traditional publishing route with this one and I’m looking forward to it. Talk about a new chapter!!

Here’s to your new year’s goals and adventures! Cheers!

This is Why I Write

writerlady2Thanks to the National Council of Teachers of English (NCTE), today is recognized as the National Day on Writing. Writers, teachers, students – everyone is invited to share their responses to the hashtag on social media – #WhyIWrite. Join in!!

What a perfect day to share one of my essays from grad school, “Why I Write”:

I write to explore. It’s how I process everything and, as best as I can, everyone around me. I’ve been keeping a journal since elementary school. In high school, I wrote a lot in verse, and in college I began writing short stories. I found that last medium to be the best way for me to get out of myself and dissect life through characters taking up time in my own head.

One of my favorite quotes comes from E.L. Doctorow, one of the authors in this week’s readings and the author of Ragtime: “Writing is an acceptable form of schizophrenia”. Those words are framed on my wall reminding me that it’s okay to hear the different stories, people, plots, lives, dialogue, and et cetera, all circumnavigating and nesting in my head. With all due respect to those affected by the illness, it’s a phrase that defines why I write. To explore those voices keeping me wide-eyed and in a fog-like state to those around me, to discover who they are, to learn from their lives and in some way become more enlightened about my own life makes me pour out all I can. It is a freeing element from my own existence. As my fellow alumna, Annie Dillard said, “It is life at its most free.” (Dillard 11) I cannot let time pass for too long without engaging with words that must be written, otherwise I’ll feel as if I’m on the verge of going mad.

It is a freeing element from my own existence.

Recently I looked over some old ideas and blurbs for stories. I was amazed. I remembered writing them and at the same time, I didn’t. They impressed me so much, I cursed myself for not pursuing them when I’d drafted them. They were little paragraphs. Minute moments of thought. Worlds to enter, people to meet, stories to watch unfold. More than likely, lessons to learn. I realized how Dillard’s reference to Thoreau’s passage about the middle-aged man building a wood-shed with his gathered materials as a youth applied to my writing those vignettes. (5). After the dreaming, planning, and collecting of my words, regardless of quantity, I have always have something to work with at anytime. I can get back on the original course with the same level of passion. Those materials – the stories, the drive – are always with me.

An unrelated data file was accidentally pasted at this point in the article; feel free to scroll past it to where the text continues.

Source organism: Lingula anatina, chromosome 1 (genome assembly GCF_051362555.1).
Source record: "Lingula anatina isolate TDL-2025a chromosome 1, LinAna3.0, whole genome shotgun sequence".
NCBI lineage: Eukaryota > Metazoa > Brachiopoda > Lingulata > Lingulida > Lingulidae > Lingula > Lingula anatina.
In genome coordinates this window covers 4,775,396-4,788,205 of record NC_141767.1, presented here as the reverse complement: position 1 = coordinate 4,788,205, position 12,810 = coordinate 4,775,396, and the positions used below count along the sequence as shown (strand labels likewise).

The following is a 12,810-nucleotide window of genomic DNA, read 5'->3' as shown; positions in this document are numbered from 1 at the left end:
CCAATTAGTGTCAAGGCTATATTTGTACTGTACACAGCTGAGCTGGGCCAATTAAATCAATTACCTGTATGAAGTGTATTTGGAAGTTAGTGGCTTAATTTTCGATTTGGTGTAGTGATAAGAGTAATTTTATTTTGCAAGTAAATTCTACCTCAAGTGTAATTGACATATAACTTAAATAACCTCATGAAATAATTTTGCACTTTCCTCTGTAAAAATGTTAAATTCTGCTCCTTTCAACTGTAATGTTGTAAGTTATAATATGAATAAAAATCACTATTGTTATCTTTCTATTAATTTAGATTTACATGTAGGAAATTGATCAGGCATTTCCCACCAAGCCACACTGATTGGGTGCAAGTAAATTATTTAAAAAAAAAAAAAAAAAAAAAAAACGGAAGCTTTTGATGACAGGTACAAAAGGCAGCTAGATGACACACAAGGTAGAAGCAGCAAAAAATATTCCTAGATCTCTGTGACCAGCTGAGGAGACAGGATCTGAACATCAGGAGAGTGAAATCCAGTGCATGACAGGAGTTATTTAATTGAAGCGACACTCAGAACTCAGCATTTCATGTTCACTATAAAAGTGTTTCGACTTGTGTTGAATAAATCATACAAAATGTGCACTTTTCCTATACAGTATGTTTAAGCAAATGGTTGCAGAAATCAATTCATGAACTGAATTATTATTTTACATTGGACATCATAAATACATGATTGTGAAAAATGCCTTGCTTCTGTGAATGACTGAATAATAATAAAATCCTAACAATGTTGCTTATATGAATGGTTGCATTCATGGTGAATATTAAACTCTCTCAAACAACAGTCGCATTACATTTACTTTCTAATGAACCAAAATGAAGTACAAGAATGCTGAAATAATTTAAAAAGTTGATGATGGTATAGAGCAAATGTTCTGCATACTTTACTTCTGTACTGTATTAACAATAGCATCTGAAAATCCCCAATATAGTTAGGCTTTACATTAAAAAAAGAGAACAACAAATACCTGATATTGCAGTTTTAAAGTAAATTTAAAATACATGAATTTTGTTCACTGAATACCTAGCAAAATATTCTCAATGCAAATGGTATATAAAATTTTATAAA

Ryerson’s “The Philosophical Novel” was a very engaging study about writing as an exploratory exercise. I can’t say that I consciously ask questions to write a story, the story answers its own questions. He wrote that David Foster Wallace stated that “fiction offered a way to capture the emotional mood of a philosophical work” and I found myself nodding in agreement. When I write a story, I am capturing a series of events, a specific time in one’s life that ultimately leads to some significant change for that person and of those around him or her. Philosophy comes from such examples, otherwise they’re just statements, air.

I think many novels we read border on that term: “philosophical”. While rereading a piece I’m working on, I found lessons that I didn’t set out to write about in the first place. I’ve never set out to reflect specific doctrine in my writing and characterization as Rand did with Objectivity or Sartre with Existentialism. I don’t call my stories Christian-based fiction just because Jesus is mentioned; the characters just go to church, and besides there’s a lot of other language in those tales that would throw them off such designated bookstore shelves anyway.

Writing can silence the demons.

My favorite stories to write are those which stem from a “what-if” thought. I had one aptly pacify my anger by fictionalizing a moment when a truck cut in front of me one day, thus presenting an interesting short story thriller. In the meantime, there are many voices demanding the chance to play a role in some events that are begging to be told. Unfortunately, some of those stories I’m not yet ready to watch unfold. I realize I need to one day give them the floor, since I know that writing can also silence the demons. As Dillard also said, I’ll have to eventually “expose these scenes to the light… and write with that blood” – the breathtaking beauty of words. (Dillard 20)

Dillard, Annie. The Writing Life. New York: Harper & Row, 1989. Print.

Ryerson, James. “The Philosophical Novel.” NYTimes.com. The New York Times, 20 Jan. 2011. Web. 4 Aug. 2014

Filling in the Blanks – Research for my historical novel